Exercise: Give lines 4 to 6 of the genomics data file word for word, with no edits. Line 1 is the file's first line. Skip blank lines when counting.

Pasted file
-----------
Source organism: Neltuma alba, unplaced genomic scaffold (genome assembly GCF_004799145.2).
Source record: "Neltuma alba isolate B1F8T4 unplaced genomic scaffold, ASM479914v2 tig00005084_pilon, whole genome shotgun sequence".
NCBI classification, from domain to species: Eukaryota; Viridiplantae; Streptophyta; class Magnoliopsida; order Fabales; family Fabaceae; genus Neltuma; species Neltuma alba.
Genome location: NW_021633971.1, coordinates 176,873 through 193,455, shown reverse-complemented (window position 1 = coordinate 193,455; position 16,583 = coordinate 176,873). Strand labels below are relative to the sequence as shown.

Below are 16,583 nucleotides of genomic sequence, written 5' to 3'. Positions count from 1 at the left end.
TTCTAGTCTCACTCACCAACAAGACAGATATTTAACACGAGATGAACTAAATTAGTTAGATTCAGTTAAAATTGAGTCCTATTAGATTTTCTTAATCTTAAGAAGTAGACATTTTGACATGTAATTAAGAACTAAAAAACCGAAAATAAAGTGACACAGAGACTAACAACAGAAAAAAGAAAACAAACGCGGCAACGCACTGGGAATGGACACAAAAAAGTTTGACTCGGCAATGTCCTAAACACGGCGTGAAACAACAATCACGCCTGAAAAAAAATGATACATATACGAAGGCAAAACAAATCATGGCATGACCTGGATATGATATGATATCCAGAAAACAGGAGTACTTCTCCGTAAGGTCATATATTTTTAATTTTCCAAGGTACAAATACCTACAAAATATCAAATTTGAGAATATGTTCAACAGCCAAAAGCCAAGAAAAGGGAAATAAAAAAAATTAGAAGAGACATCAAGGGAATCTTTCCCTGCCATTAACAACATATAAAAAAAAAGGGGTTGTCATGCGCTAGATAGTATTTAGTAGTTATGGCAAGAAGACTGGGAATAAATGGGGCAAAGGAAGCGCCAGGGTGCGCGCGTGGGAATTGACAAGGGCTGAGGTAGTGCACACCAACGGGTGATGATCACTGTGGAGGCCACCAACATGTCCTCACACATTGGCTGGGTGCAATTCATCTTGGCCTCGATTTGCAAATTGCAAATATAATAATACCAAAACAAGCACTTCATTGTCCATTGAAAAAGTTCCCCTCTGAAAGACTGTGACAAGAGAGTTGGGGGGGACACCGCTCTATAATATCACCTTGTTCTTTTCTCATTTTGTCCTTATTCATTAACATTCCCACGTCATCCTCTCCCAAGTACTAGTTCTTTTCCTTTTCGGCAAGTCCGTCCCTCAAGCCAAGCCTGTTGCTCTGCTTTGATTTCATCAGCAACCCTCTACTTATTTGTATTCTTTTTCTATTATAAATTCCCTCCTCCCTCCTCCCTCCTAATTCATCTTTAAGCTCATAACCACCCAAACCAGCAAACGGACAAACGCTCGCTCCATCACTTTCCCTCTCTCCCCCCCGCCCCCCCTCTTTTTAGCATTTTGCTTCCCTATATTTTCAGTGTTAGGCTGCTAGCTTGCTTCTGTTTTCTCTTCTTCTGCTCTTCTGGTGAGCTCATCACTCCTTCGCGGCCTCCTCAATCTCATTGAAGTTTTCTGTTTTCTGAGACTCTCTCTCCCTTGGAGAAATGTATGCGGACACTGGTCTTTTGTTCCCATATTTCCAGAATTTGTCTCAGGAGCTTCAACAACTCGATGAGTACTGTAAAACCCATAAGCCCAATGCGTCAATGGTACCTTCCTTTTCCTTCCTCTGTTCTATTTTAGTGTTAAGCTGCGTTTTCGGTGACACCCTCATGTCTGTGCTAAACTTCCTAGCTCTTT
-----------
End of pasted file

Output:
Genome location: NW_021633971.1, coordinates 176,873 through 193,455, shown reverse-complemented (window position 1 = coordinate 193,455; position 16,583 = coordinate 176,873). Strand labels below are relative to the sequence as shown.

Below are 16,583 nucleotides of genomic sequence, written 5' to 3'. Positions count from 1 at the left end.
TTCTAGTCTCACTCACCAACAAGACAGATATTTAACACGAGATGAACTAAATTAGTTAGATTCAGTTAAAATTGAGTCCTATTAGATTTTCTTAATCTTAAGAAGTAGACATTTTGACATGTAATTAAGAACTAAAAAACCGAAAATAAAGTGACACAGAGACTAACAACAGAAAAAAGAAAACAAACGCGGCAACGCACTGGGAATGGACACAAAAAAGTTTGACTCGGCAATGTCCTAAACACGGCGTGAAACAACAATCACGCCTGAAAAAAAATGATACATATACGAAGGCAAAACAAATCATGGCATGACCTGGATATGATATGATATCCAGAAAACAGGAGTACTTCTCCGTAAGGTCATATATTTTTAATTTTCCAAGGTACAAATACCTACAAAATATCAAATTTGAGAATATGTTCAACAGCCAAAAGCCAAGAAAAGGGAAATAAAAAAAATTAGAAGAGACATCAAGGGAATCTTTCCCTGCCATTAACAACATATAAAAAAAAAGGGGTTGTCATGCGCTAGATAGTATTTAGTAGTTATGGCAAGAAGACTGGGAATAAATGGGGCAAAGGAAGCGCCAGGGTGCGCGCGTGGGAATTGACAAGGGCTGAGGTAGTGCACACCAACGGGTGATGATCACTGTGGAGGCCACCAACATGTCCTCACACATTGGCTGGGTGCAATTCATCTTGGCCTCGATTTGCAAATTGCAAATATAATAATACCAAAACAAGCACTTCATTGTCCATTGAAAAAGTTCCCCTCTGAAAGACTGTGACAAGAGAGTTGGGGGGGACACCGCTCTATAATATCACCTTGTTCTTTTCTCATTTTGTCCTTATTCATTAACATTCCCACGTCATCCTCTCCCAAGTACTAGTTCTTTTCCTTTTCGGCAAGTCCGTCCCTCAAGCCAAGCCTGTTGCTCTGCTTTGATTTCATCAGCAACCCTCTACTTATTTGTATTCTTTTTCTATTATAAATTCCCTCCTCCCTCCTCCCTCCTAATTCATCTTTAAGCTCATAACCACCCAAACCAGCAAACGGACAAACGCTCGCTCCATCACTTTCCCTCTCTCCCCCCCGCCCCCCCTCTTTTTAGCATTTTGCTTCCCTATATTTTCAGTGTTAGGCTGCTAGCTTGCTTCTGTTTTCTCTTCTTCTGCTCTTCTGGTGAGCTCATCACTCCTTCGCGGCCTCCTCAATCTCATTGAAGTTTTCTGTTTTCTGAGACTCTCTCTCCCTTGGAGAAATGTATGCGGACACTGGTCTTTTGTTCCCATATTTCCAGAATTTGTCTCAGGAGCTTCAACAACTCGATGAGTACTGTAAAACCCATAAGCCCAATGCGTCAATGGTACCTTCCTTTTCCTTCCTCTGTTCTATTTTAGTGTTAAGCTGCGTTTTCGGTGACACCCTCATGTCTGTGCTAAACTTCCTAGCTCTTT